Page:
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DOI: 10.3390/children9091273; PMCID: PMC9497592


OBJECTIVE: This study is a preliminary evaluation of how perceived barriers towards transition might impact patient attitudes towards their own readiness and ability to transition, self-efficacy towards their IBD, and the allocation of treatment responsibility.

METHODS: A sample of 81 young adults with IBD were seen for standard care in a Young Adult Clinic (YAC). Patients completed questionnaires on perceived transition barriers; perceived confidence, importance, motivation, and readiness towards transition and transfer; IBD self-efficacy; and allocation of treatment responsibility. Path model analyses were conducted.

RESULTS: Not knowing how and who to transfer to and not understanding insurance details were the most commonly endorsed perceived barriers to transition. A significant relationship was found between the attitude toward transition and allocation of treatment responsibility, but no meaningful indirect effects were found from perceived barriers to the allocation of treatment responsibility, using attitudes toward transition as an intervening variable. The relationship between perceived barriers and allocation of treatment responsibility was at least partially explained by examining the intervening effects of attitudes toward transfer and self-efficacy.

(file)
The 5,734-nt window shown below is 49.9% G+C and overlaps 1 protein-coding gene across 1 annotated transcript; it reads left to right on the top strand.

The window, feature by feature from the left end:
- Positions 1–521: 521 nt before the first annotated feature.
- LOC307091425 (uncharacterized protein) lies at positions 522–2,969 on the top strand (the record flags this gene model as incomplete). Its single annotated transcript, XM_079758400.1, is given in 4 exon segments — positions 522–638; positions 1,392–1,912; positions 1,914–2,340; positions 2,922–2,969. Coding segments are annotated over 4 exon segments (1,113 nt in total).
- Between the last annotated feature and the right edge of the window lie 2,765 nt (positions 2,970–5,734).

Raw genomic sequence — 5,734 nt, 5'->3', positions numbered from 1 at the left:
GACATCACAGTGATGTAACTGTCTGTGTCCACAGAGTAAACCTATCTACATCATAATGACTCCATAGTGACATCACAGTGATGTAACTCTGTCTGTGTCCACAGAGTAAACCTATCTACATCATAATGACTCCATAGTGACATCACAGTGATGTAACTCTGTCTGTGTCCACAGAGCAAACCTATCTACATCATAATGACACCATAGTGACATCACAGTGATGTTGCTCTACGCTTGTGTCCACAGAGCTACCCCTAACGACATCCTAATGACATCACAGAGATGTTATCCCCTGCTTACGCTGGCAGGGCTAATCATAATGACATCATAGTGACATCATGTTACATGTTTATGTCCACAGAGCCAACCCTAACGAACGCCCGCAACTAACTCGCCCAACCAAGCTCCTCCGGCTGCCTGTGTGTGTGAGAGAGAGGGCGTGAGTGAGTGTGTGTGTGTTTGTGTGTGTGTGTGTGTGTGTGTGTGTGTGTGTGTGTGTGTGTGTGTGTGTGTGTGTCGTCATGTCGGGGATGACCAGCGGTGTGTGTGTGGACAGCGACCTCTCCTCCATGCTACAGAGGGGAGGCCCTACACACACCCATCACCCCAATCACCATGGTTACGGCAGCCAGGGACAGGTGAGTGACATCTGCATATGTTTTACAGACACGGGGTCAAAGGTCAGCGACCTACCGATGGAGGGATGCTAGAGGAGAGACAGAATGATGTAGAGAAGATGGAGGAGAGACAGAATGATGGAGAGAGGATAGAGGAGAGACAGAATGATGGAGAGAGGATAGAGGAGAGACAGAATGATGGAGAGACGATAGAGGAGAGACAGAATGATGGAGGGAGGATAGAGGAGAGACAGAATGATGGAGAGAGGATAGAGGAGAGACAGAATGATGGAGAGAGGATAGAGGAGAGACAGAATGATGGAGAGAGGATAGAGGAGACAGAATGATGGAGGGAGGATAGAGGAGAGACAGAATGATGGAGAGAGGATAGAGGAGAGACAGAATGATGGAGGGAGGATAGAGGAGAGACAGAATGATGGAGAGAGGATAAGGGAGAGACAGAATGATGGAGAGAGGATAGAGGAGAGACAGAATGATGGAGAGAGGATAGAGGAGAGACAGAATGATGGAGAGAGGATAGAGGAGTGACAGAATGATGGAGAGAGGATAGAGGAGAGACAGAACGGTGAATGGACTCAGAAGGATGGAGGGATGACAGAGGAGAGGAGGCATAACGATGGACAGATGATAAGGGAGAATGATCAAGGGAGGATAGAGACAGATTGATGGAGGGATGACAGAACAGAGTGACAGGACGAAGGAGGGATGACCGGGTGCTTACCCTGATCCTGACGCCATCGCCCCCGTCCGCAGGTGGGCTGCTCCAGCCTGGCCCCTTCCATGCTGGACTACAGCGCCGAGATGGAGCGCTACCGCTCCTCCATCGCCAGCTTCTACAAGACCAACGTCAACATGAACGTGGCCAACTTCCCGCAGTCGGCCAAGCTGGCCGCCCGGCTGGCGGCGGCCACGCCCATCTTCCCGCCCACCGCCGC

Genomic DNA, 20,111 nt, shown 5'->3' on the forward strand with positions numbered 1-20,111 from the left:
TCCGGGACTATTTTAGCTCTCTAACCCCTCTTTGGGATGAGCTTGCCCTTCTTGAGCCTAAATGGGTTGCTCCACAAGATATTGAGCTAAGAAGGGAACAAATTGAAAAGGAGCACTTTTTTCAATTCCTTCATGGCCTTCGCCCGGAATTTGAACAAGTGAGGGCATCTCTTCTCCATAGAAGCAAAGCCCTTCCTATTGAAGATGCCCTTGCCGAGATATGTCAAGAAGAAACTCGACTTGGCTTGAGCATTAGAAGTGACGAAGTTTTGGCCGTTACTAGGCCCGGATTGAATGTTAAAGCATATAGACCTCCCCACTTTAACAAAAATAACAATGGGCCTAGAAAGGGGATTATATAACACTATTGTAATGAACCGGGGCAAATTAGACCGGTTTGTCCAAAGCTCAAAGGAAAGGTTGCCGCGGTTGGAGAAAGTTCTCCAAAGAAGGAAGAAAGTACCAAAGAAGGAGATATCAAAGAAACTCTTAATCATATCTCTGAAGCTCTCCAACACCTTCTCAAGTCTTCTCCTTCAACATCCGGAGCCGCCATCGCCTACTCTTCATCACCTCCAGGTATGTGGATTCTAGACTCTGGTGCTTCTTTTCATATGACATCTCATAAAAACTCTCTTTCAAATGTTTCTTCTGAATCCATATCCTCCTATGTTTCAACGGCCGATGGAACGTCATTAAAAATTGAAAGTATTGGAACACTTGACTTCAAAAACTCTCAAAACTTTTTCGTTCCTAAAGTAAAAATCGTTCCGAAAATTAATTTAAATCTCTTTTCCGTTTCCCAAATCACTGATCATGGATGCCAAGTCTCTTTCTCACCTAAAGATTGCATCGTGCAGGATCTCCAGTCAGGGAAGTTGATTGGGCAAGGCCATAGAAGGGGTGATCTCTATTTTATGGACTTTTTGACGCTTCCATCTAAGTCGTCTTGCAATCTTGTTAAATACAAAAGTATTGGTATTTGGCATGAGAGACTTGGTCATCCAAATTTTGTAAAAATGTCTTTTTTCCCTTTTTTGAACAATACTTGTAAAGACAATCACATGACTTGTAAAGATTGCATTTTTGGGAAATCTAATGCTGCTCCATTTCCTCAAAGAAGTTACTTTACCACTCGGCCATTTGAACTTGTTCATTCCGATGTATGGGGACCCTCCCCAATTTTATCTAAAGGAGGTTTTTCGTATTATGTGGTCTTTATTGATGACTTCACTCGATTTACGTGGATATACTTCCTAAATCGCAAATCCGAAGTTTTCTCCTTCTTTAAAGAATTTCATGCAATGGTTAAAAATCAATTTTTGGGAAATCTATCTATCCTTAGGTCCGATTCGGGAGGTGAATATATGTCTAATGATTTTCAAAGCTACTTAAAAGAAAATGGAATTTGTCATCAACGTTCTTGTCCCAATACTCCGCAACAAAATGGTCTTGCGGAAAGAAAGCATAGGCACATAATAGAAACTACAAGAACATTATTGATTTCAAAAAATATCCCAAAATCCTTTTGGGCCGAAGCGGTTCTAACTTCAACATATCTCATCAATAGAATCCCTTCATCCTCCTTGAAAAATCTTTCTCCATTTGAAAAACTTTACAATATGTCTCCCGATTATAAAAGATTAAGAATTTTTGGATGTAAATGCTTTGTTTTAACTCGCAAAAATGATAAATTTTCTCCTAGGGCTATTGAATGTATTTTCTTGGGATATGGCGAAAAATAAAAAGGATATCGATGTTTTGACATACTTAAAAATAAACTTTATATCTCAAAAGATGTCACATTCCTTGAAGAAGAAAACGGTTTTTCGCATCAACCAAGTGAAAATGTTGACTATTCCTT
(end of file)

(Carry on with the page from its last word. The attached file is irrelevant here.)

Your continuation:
CONCLUSIONS: The study findings carry important implications for targets of clinical intervention to assist young adults with IBD in engaging in their health care and ultimately transferring into adult care.

Journal Title

Children (Basel)






barriers; transition; treatment responsibility; young adults


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